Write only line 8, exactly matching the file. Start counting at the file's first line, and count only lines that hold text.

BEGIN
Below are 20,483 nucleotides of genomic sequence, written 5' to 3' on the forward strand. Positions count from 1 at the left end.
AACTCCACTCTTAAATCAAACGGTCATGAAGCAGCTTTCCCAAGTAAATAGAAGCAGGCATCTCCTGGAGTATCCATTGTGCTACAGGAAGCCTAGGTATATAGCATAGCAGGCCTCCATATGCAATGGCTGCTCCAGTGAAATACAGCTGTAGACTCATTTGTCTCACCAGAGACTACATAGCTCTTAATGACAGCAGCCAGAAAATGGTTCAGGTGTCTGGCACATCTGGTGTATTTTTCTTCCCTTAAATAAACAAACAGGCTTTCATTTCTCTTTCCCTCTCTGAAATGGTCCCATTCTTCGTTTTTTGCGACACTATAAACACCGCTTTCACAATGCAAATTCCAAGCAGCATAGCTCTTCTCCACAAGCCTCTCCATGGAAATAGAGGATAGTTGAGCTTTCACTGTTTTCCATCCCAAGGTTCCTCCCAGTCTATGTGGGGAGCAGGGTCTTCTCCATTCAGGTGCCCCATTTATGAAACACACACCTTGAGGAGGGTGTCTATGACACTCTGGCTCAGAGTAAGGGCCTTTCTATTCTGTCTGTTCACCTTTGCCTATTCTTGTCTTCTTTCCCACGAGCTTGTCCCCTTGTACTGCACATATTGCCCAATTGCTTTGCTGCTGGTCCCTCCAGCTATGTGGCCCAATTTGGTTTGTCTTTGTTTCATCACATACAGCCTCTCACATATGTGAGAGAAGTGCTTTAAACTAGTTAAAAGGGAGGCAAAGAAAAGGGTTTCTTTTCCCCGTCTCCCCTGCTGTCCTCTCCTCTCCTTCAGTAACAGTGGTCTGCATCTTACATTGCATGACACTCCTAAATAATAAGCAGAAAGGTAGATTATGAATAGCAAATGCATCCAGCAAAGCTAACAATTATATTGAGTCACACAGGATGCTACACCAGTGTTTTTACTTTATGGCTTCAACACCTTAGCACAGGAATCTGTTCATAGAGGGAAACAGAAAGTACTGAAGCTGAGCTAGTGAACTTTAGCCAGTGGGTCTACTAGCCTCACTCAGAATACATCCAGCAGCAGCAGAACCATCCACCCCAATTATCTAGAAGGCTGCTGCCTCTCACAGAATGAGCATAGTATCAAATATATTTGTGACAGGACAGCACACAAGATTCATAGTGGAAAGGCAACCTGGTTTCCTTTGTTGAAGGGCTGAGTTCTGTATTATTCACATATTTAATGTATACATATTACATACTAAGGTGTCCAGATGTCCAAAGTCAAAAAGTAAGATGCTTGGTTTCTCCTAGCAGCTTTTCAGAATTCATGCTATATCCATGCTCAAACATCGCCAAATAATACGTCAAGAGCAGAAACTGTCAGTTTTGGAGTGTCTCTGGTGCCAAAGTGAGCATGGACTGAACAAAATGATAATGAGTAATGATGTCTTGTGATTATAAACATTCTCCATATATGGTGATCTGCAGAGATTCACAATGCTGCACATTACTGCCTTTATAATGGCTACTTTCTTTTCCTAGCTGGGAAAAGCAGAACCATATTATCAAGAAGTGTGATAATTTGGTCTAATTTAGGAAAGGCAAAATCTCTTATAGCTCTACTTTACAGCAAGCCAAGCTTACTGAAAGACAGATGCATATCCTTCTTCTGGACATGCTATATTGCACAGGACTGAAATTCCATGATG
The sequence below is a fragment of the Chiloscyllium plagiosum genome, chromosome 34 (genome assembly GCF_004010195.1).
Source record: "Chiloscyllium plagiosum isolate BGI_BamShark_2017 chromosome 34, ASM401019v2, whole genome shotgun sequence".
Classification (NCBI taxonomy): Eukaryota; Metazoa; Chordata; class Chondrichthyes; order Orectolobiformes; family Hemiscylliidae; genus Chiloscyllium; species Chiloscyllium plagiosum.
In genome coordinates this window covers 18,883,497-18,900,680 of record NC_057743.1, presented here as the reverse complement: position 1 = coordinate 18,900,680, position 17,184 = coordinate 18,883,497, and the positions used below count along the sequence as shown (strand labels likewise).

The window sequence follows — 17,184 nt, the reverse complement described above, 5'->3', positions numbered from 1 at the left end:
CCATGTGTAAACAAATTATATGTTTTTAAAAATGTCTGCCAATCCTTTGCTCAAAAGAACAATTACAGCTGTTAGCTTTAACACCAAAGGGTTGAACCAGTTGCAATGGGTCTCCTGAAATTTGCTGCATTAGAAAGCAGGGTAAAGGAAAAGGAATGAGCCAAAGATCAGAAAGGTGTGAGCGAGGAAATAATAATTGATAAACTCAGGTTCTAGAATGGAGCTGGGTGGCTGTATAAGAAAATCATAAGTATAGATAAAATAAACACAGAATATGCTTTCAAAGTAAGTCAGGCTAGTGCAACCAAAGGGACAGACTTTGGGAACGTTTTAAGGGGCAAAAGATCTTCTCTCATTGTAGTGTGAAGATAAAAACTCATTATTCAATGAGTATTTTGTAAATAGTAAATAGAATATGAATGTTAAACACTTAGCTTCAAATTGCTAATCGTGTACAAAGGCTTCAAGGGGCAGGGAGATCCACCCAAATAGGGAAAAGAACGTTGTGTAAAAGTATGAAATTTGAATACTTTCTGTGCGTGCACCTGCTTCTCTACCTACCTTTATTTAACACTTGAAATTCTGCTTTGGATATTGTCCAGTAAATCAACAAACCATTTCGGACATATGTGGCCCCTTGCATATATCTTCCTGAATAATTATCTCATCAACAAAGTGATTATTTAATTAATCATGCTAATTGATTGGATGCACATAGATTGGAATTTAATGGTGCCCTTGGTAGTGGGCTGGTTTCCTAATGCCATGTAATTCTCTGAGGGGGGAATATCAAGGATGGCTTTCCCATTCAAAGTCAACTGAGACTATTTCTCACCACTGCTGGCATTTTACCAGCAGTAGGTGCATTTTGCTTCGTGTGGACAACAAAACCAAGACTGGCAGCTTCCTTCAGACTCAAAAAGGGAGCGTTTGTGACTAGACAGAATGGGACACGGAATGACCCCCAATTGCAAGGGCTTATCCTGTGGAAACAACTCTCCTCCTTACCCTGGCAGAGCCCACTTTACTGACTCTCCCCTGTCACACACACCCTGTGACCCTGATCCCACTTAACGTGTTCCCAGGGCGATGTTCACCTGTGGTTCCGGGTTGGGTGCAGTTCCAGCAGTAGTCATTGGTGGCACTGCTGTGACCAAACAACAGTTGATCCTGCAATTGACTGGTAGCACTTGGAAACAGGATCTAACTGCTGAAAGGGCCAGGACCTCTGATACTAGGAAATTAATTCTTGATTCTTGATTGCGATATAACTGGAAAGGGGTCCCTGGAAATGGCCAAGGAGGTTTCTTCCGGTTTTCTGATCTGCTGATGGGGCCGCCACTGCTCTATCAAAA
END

CCATGTGTAAACAAATTATATGTTTTTAAAAATGTCTGCCAATCCTTTGCTCAAAAGAACAATTACAGCTGTTAGCTTTAACACCAAAGGGTTGAACCAGTTGCAATGGGTCTCCTGAAATTTGCTGCATTAGAAAGCAGGGTAAAGGAAAAGGAATGAGCCAAAGATCAGAAAGGTGTGAGCGAGGAAATAATAATTGATAAACTCAGGTTCTAGAATGGAGCTGGGTGGCTGTATAAGAAAATCATAAGTATAGATAAAATAAACACAGAATATGCTTTCAAAGTAAGTCAGGCTAGTGCAACCAAAGGGACAGACTTTGGGAACGTTTTAAGGGGCAAAAGATCTTCTCTCATTGTAGTGTGAAGATAAAAACTCATTATTCAATGAGTATTTTGTAAATAGTAAATAGAATATGAATGTTAAACACTTAGCTTCAAATTGCTAATCGTGTACAAAGGCTTCAAGGGGCAGGGAGATCCACCCAAATAGGGAAAAGAACGTTGTGTAAAAGTATGAAATTTGAATACTTTCTGTGCGTGCACCTGCTTCTCTACCTACCTTTATTTAACACTTGAAATTCTGCTTTGGATATTGTCCAGTAAATCAACAAACCATTTCGGACATATGTGGCCCCTTGCATATATCTTCCTGAATAATTATCTCATCAACAAAGTGATTATTTAATTAATCATGCTAATTGATTGGATGCACATAGATTGGAATTTAATGGTGCCCTTGGTAGTGGGCTGGTTTCCTAATGCCATGTAATTCTCTGAGGGGGGAATATCAAGGATGGCTTTCCCATTCAAAGTCAACTGAGACTATTTCTCACCACTGCTGGCATTTTACCAGCAGTAGGTGCATTTTGCTTCGTGTGGACAACAAAACCAAGACTGGCAGCTTCCTTCAGACTCAAAAAGGGAGCGTTTGTGACTAGACAGAATGGGACACGGAATGACCCCCAATTGCAAGGGCTTATCCTGTGGAAACAACTCTCCTCCTTACCCTGGCAGAGCCCACTTTACTGACTCTCCCCTGTCACACACACCCTGTGACCCTGATCCCACTTAACGTGTTCCCAGGGCGATGTTCACCTGTGGTTCCGGGTTGGGTGCAGTTCCAGCAGTAGTCATTGGTGGCACTGCTGTGACCAAACAACAGTTGATCCTGCAATTGACTGGTAGCACTTGGAAACAGGATCTAACTGCTGAAAGGGCCAGGACCTCTGATACTAGGAAATTAATTCTTGATTCTTGATTGCGATATAACTGGAAAGGGGTCCCTGGAAATGGCCAAGGAGGTTTCTTCCGGTTTTCTGATCTGCTGATGGGGCCGCCACTGCTCTATCAAAA